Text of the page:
Bruno Marchal <marc...@ulb.ac.be> wrote:
>>If he knew he was duplicated both would mention it, if he didn't neither
> >The point is that he cannot perceive it. he can not known it by any
> personal observation,
So you're saying that neither the original nor the copy can feel the
duplication, it does not enter their consciousness, it does not change
their consciousness, and so far I agree with you completely; but then in
the next breath you say it DOES change their consciousness and the change
is about as dramatic as a change can get, it's so ENORMOUS that a new
individual is created. So do you believe they can perceive the duplication
or do you not?
> You misunderstand Everett. he said that we cannot feel the split ever
> after the differentiation occurred.
Everett said they would not feel the split but they would certainly feel
other things, and there would not even be a differentiation unless there
was something different about them to differentiate. Everett would also say
that talking about 2 absolutely identical points of view is silly, if there
is no difference between them then there is only one point of view.
> Now you come back to the idea that if I throw a dice, the notion of
> probability does not apply because the guy looking at the dice is not the
> same that the guy who threw it, which is straw man.
I know you like the phrase but when asked to calculate probabilities, or
anything else for that matter, it is not a straw man to ask just what you
want me to calculate; the probability that the guy who sees 12 on the dice
will see 12 is 100%, the probability that the guy who does not see 12 on
the dice will see 12 is 0%, the probability that right now John K Clark
will see 12 when he throes the dice in his hand is 1 in 36.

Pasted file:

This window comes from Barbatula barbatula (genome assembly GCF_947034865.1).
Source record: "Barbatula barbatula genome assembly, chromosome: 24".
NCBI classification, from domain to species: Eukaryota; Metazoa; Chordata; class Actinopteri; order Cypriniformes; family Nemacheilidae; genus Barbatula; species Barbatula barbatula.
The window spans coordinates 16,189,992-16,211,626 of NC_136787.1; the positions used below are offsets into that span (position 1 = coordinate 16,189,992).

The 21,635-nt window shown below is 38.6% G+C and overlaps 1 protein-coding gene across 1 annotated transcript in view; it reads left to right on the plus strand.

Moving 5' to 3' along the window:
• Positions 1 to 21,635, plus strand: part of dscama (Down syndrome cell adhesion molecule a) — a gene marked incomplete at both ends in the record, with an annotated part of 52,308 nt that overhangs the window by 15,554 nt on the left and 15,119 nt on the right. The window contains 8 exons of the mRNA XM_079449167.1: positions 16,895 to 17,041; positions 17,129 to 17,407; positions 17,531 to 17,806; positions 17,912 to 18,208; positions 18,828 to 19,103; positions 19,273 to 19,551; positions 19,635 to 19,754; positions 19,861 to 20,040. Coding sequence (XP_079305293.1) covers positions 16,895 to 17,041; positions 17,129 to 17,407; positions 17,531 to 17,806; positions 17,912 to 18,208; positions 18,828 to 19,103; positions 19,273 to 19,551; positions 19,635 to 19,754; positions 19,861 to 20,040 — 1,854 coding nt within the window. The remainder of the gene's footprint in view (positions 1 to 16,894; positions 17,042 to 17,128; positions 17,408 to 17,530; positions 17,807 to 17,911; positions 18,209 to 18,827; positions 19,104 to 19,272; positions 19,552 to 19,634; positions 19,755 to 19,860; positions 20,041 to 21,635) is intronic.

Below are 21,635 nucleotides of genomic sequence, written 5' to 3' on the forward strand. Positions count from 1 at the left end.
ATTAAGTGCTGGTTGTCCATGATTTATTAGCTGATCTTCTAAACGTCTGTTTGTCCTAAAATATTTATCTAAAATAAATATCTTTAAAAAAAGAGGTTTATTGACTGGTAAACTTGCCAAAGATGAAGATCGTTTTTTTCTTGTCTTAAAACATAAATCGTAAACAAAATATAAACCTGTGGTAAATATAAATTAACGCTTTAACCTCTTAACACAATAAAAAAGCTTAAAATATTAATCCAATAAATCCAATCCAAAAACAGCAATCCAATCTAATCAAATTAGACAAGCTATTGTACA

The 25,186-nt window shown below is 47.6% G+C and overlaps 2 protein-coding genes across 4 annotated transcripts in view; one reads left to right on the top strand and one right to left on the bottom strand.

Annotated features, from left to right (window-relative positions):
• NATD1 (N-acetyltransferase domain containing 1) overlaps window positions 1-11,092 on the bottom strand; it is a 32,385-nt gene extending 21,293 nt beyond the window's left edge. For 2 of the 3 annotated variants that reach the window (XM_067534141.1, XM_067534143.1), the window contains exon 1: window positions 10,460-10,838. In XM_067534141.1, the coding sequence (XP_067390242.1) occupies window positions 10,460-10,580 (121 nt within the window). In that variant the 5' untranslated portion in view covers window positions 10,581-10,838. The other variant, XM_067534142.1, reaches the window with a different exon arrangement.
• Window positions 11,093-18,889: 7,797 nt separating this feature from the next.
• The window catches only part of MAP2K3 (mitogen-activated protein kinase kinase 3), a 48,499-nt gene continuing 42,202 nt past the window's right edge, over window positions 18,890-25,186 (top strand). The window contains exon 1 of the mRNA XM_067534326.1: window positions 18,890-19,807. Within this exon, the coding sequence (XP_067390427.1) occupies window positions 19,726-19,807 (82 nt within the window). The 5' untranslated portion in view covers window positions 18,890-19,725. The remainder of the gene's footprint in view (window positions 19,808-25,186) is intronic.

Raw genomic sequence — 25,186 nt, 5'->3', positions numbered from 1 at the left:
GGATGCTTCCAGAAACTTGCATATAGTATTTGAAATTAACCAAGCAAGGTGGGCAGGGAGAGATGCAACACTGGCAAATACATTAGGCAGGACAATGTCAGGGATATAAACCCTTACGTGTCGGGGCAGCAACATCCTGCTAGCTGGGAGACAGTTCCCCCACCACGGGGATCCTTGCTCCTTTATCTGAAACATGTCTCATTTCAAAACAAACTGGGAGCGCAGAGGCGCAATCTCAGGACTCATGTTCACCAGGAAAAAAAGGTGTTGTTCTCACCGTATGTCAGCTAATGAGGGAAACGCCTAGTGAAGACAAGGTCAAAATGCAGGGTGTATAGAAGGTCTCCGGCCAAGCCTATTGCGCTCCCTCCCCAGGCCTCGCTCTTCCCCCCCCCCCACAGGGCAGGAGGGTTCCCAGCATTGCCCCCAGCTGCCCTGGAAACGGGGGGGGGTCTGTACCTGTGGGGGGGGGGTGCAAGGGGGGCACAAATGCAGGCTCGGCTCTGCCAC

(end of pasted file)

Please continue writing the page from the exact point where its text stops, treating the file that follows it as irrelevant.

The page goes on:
> So it looks you can give us an algorithm to predict what you will feel
> with certainty the result of your future self-localization. But I have
> already explain why it does not work.
I know that there is one chance in 36 that my future self (I don't see the
need of the word "localization") will be certain the dice gave him a 12,
and the algorithm to calculate this has been well known for centuries.
> *in both cities* he will feel to survive *one and entire in only one
Correct, therefore we can conclude that the Helsinki man will feel he has
survived in both cities because HE HAS BEEN DUPLICATED and is now *in both
> But the obvious point here is that he will not FEEL having survived in
> both cities.
Just ask them! Ask the Moscow man if he is the Helsinki man and if he is
experiencing Moscow and he will answer "yes" to both questions. Ask the
Washington man if he is the Helsinki man and if he is experiencing
Washington and he will answer "yes" to both questions. Therefore it doesn't
take rocket science to conclude that the Helsinki man experienced Moscow
> Both copies will FEEL having survive in only one city,
Yes, but it doesn't matter because BOTH are the Helsinki man who just
happens to be in another place, and we change our position all the time
without loss of identity.
> Each of them cannot know what the other feels.
True, so the Washington man is not the Moscow man, although both are the
Helsinki man. For some things like the integers H, M and W if H=M and H= W
then M=W, but that does not work for everything, for example a watermelon